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CEO responds to letter in The Guardian

March 15, 2021

On 11 March a letter was published in The Guardian claiming that those with post-Covid fatigue syndrome should not be discouraged from trying graded exercise therapy. Along with other M.E. charities, we believe graded exercise therapy is not the right way to treat people with M.E. or long Covid and have written to the letter editors at The Guardian. Our letter below has yet to be published.

We are alarmed to see a letter published that ignores the lived experience of thousands of people ME, and risks causing further harm. If graded exercise therapy (GET) really is an “effective treatment” for myalgic encephalomyelitis (M.E.)/chronic fatigue syndrome (CFS), why is the National Institute for Health and Care Excellence (NICE) poised to no longer recommend it? The draft 2021 guideline for diagnosing and managing M.E./CFS, being finalised for publication next month, couldn’t be clearer that people with M.E./CFS should not be offered “any therapy based on physical activity or exercise as a treatment or cure.”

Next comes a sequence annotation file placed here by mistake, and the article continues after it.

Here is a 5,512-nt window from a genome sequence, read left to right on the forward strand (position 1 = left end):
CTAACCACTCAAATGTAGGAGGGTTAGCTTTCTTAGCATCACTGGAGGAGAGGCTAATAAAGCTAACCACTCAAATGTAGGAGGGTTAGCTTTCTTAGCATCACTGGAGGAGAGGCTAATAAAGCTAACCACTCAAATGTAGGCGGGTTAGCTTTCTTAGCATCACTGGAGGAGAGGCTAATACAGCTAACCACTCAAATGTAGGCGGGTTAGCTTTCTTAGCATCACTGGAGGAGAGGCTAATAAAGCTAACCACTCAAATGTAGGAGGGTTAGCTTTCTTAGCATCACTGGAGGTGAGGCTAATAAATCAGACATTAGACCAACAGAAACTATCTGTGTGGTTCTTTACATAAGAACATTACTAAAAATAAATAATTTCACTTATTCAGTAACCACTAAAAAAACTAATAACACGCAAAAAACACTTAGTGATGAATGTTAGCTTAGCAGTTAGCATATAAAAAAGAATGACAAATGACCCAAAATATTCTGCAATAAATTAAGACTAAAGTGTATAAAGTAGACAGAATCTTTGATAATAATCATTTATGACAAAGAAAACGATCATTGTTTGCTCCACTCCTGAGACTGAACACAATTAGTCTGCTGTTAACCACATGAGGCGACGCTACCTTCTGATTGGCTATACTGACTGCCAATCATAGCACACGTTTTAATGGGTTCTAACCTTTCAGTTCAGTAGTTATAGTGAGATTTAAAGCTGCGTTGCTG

Our own survey of more than 4,000 people with this debilitating neurological condition found that, even when support by specialist (trained to properly deliver it as per your correspondents’ suggestion), only one in 10 reported that GET helped manage symptoms, while nearly half said it made them worse. We can and must do better for people with all post-viral conditions, including M.E./CFS and long Covid.

Sonya Chowdhury
Chief Executive
Action for M.E.

At Action for M.E. we are working hard to ensure the voices of people with M.E./CFS are heard.



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